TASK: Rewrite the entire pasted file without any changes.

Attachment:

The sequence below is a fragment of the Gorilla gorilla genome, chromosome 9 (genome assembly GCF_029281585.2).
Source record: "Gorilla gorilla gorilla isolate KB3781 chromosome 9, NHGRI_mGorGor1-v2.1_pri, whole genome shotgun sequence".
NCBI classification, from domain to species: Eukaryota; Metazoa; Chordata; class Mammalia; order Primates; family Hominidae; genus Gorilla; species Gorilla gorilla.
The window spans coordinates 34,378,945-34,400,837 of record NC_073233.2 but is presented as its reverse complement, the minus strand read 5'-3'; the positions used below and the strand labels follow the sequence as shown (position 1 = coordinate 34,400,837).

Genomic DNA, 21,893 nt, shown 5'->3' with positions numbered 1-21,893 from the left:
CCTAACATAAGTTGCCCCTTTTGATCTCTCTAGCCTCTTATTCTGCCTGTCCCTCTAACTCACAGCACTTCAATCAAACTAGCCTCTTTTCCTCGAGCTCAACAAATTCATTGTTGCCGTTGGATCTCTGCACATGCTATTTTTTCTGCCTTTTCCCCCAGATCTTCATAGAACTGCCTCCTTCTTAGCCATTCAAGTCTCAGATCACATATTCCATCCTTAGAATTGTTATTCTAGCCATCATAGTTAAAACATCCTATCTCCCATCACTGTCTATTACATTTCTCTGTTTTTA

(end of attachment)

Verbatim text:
The sequence below is a fragment of the Gorilla gorilla genome, chromosome 9 (genome assembly GCF_029281585.2).
Source record: "Gorilla gorilla gorilla isolate KB3781 chromosome 9, NHGRI_mGorGor1-v2.1_pri, whole genome shotgun sequence".
NCBI classification, from domain to species: Eukaryota; Metazoa; Chordata; class Mammalia; order Primates; family Hominidae; genus Gorilla; species Gorilla gorilla.
The window spans coordinates 34,378,945-34,400,837 of record NC_073233.2 but is presented as its reverse complement, the minus strand read 5'-3'; the positions used below and the strand labels follow the sequence as shown (position 1 = coordinate 34,400,837).

Genomic DNA, 21,893 nt, shown 5'->3' with positions numbered 1-21,893 from the left:
CCTAACATAAGTTGCCCCTTTTGATCTCTCTAGCCTCTTATTCTGCCTGTCCCTCTAACTCACAGCACTTCAATCAAACTAGCCTCTTTTCCTCGAGCTCAACAAATTCATTGTTGCCGTTGGATCTCTGCACATGCTATTTTTTCTGCCTTTTCCCCCAGATCTTCATAGAACTGCCTCCTTCTTAGCCATTCAAGTCTCAGATCACATATTCCATCCTTAGAATTGTTATTCTAGCCATCATAGTTAAAACATCCTATCTCCCATCACTGTCTATTACATTTCTCTGTTTTTA